Variation in Production Methods

Tea Sommelier BLOG

Loose black tea

Now that schools and universities are all bringing education home, the teaching day for our Theesommelier training has also changed into a digital lesson behind the computer. That is of course fine as far as theory is concerned. We do the practical part ourselves.
And so we had a whole day of lessons behind the computer about tea. Of course, much was known to us. That is not surprising if you have been involved with tea for 20 years. But deepening knowledge of tea also means that the history and production methods are examined again. And that is interesting, so I would like to share that knowledge and experience.

The origin of tea

Already 5000 ago it was discovered in China that you can make a stimulating drink with the leaves of Camellia Sinensis - that is the tea plant - that is also tasty. Later, the rest of the world started drinking tea, but especially in China, tea is still part of the daily culture.
How people came up with the idea that you really have to do something with the tea leaves to make it tasteful, is anyone's guess. Just putting the leaves of the plant in a glass of water only produces the taste of green grass - even if you heat the water.

Nowadays people really do a lot with the tea leaves to give it flavor. What the production process looks like does not only vary per type of tea (green, black, white, oolong, etc.), but also per tea plantation/producer, and the purpose for which the tea is made also largely determines the production process.

For example, tea for tea bags is cut very finely by machine. There is a kind of tea powder in bags. If you put whole tea leaves in a bag, it will take longer for the taste and especially the color to develop. Tea, especially cheap tea in bags, must release color very quickly, so that the consumer can quickly remove the bag from the cup and drink the tea. Is that tasty? Not necessarily. It often has little taste and that is safe. In any case, little taste is not a bad thing.
The better bagged tea has more flavor and more character. A slightly different argument applies here: convenience.

In China, tea is also produced to make a kind of investment object. This is done with post-fermented tea that is pressed into a kind of cake during production. If stored under optimal conditions, this tea will mature for years into a very interesting and also very expensive tea. You will not actually find this tea in Europe, but it is an attractive asset for many Chinese.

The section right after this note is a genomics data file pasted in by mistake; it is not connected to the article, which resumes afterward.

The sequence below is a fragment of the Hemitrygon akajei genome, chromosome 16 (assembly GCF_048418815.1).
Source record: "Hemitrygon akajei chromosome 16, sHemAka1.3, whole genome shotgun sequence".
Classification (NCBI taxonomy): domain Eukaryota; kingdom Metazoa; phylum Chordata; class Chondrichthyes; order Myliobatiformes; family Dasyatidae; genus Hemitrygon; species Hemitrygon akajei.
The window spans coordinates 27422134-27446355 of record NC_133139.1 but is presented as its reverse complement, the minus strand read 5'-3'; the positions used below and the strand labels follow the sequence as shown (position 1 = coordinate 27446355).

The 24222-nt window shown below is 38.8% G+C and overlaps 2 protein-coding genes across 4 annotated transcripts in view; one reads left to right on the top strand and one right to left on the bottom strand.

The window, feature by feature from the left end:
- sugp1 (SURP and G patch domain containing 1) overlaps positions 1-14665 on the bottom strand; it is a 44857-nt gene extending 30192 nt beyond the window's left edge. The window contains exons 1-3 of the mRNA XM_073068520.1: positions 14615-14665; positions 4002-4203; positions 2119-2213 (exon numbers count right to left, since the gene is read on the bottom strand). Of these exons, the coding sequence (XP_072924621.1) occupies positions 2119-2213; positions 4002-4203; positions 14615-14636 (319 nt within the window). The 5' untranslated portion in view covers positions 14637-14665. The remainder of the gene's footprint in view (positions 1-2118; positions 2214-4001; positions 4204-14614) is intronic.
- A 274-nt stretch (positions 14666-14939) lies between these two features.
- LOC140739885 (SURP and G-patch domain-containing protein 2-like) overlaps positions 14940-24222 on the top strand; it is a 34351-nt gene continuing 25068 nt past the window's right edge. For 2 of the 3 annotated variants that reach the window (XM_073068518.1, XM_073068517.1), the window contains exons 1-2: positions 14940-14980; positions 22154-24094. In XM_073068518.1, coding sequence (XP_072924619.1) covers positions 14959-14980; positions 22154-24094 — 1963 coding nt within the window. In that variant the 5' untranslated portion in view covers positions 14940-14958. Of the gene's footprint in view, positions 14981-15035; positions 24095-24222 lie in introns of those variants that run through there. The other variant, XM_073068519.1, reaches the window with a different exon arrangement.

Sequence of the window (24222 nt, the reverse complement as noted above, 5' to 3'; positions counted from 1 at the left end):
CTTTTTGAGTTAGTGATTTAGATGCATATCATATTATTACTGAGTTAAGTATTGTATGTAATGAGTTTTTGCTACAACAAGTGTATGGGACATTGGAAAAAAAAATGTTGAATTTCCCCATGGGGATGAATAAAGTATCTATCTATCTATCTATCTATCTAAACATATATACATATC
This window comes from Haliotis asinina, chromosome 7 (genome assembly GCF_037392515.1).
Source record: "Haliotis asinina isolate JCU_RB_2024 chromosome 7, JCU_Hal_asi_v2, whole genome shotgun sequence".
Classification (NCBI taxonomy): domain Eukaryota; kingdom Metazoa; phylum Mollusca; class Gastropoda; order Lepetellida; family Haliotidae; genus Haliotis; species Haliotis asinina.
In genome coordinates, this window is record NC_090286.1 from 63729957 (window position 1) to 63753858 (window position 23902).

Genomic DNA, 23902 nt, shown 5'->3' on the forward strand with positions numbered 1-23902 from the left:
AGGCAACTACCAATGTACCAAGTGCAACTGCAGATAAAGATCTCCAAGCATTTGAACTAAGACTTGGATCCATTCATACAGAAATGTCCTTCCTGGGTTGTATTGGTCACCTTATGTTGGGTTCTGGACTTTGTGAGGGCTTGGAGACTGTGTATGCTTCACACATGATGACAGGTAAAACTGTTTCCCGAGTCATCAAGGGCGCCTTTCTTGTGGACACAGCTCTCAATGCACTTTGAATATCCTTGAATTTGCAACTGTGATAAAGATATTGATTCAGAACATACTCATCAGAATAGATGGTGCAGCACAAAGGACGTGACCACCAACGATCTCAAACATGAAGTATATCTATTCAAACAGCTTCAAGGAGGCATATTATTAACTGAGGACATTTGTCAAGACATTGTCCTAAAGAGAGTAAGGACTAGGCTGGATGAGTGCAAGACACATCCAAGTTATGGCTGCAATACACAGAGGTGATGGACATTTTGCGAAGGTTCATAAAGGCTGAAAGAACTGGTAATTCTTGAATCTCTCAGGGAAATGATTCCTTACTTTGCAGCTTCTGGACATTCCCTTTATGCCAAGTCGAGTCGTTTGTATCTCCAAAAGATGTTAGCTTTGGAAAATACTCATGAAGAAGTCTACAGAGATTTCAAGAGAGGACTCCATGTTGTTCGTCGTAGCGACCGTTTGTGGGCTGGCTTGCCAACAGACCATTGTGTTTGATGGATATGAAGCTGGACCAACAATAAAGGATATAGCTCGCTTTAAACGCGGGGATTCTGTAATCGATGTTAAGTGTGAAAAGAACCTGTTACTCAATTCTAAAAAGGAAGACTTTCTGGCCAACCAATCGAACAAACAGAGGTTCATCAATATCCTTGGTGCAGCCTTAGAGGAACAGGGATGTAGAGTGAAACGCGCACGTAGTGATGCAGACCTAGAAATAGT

tea = tea

Semi-oxidized tea: oolong

Whether you drink green, yellow, white or black tea: it is only tea if it is made from the Chinese camellia - camellia sinensis. Rooibos, herbs, fruits, etc. are not tea.

Green tea becomes black tea if you let the leaf oxidize. Oxidation is a chemical reaction with oxygen that changes the composition of the tea leaf. Rapidly heating green tea stops those chemical processes and keeps the tea green. You can heat the green tea leaves in a wok, but steam is usually used.

If you opt for partial oxidation - this is called oolong. And because roughly 10-90% oxidized tea is all called Oolong tea, Oolong is a very broad and interesting product. (For example, see the difference between the oolong in our Milky Oolong , which is quite light, and the Formosa Oolong , which has a darker character.)

Because all teas come from the same plant species, the caffeine content in all teas is about the same.

Especially tasty

In our tea market - the better loose tea - we mainly look for tea that has an interesting taste. Although tastes differ, the aim of our tea is that it should be tasty. This is often whole leaf tea, which can steep longer or be poured several times. But that can also be the fine broken leaf, for example to make a strong (breakfast) tea in the English style: strong and with milk.
If you are going to vary with brewing methods, you will smell and taste that tea can be very complex and that many different flavors can be perceived. A tea can have fruity or floral notes, more earthy components such as nuts and smoke. (Also think of Hojicha and Pu Erh ) Tea can also be astringent or mild. More technical: being dry or filming.

How all this works is discussed in the practical part of the course and that will come when the Covid-19 crisis allows it again.